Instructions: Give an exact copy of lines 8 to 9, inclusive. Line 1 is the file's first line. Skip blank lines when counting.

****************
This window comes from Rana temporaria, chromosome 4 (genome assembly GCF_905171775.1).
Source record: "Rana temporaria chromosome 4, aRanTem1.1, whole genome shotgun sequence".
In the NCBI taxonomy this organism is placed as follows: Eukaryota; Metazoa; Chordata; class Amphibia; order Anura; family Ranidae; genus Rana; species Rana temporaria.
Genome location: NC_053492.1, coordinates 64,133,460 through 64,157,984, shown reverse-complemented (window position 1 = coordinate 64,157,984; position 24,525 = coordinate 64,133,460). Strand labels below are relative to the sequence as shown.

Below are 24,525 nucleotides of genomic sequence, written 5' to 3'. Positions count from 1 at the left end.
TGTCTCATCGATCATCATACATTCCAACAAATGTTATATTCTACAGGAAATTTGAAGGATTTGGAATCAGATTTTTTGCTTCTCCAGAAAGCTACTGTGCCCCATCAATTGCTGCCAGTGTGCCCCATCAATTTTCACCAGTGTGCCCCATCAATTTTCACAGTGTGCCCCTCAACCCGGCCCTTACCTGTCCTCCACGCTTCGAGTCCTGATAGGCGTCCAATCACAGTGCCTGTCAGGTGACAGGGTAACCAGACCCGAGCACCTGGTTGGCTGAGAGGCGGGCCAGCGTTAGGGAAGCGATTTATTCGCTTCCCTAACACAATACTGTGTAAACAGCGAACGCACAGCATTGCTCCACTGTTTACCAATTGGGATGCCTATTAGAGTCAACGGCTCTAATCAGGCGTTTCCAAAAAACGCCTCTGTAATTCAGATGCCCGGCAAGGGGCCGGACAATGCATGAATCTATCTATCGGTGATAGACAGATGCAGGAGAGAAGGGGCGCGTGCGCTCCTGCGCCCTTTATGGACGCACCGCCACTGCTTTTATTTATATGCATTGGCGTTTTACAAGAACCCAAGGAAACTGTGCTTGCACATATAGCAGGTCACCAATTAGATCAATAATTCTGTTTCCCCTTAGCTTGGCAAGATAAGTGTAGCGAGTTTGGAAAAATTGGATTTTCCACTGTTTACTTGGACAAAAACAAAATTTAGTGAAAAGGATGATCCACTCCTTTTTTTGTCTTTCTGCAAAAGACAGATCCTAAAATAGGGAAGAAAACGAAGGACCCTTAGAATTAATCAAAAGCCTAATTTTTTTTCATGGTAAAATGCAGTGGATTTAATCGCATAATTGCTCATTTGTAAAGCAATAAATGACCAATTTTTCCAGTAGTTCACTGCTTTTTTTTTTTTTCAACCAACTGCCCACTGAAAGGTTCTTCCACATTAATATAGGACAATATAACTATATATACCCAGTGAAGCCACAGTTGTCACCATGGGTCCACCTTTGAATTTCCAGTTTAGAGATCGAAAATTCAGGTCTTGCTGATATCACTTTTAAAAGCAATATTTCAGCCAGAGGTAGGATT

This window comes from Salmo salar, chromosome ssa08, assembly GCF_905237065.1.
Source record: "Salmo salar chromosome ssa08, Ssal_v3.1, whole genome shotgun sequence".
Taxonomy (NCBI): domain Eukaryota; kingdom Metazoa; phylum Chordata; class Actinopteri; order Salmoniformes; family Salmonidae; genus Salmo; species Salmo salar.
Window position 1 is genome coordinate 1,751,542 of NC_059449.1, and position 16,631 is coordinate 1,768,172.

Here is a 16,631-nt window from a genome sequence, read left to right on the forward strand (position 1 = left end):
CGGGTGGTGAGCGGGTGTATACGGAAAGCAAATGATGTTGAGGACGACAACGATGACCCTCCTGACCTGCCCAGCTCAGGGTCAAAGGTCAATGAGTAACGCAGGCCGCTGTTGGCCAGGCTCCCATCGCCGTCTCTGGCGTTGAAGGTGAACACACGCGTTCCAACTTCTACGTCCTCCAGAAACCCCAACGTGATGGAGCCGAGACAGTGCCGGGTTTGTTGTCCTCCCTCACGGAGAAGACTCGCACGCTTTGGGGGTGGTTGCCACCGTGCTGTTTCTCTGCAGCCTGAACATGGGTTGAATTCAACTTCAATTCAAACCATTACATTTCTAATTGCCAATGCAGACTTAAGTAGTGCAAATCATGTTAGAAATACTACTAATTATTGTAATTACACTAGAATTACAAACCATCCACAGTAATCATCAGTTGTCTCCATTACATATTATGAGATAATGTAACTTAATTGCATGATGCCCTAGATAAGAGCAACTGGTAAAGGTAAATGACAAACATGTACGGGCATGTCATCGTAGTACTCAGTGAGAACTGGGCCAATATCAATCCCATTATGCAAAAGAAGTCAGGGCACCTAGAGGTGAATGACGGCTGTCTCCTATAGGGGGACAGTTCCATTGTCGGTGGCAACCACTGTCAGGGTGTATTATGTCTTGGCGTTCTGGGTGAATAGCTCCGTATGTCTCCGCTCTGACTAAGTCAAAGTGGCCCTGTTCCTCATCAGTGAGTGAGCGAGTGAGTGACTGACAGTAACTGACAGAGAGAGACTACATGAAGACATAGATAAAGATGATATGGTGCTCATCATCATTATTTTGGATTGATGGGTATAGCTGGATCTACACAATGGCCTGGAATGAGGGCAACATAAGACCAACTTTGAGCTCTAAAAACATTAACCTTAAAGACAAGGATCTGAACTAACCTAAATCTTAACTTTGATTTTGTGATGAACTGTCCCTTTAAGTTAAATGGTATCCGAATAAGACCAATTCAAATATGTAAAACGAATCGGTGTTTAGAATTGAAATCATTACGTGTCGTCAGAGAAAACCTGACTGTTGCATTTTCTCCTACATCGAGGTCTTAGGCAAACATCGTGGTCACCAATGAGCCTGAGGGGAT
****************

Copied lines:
Source record: "Salmo salar chromosome ssa08, Ssal_v3.1, whole genome shotgun sequence".
Taxonomy (NCBI): domain Eukaryota; kingdom Metazoa; phylum Chordata; class Actinopteri; order Salmoniformes; family Salmonidae; genus Salmo; species Salmo salar.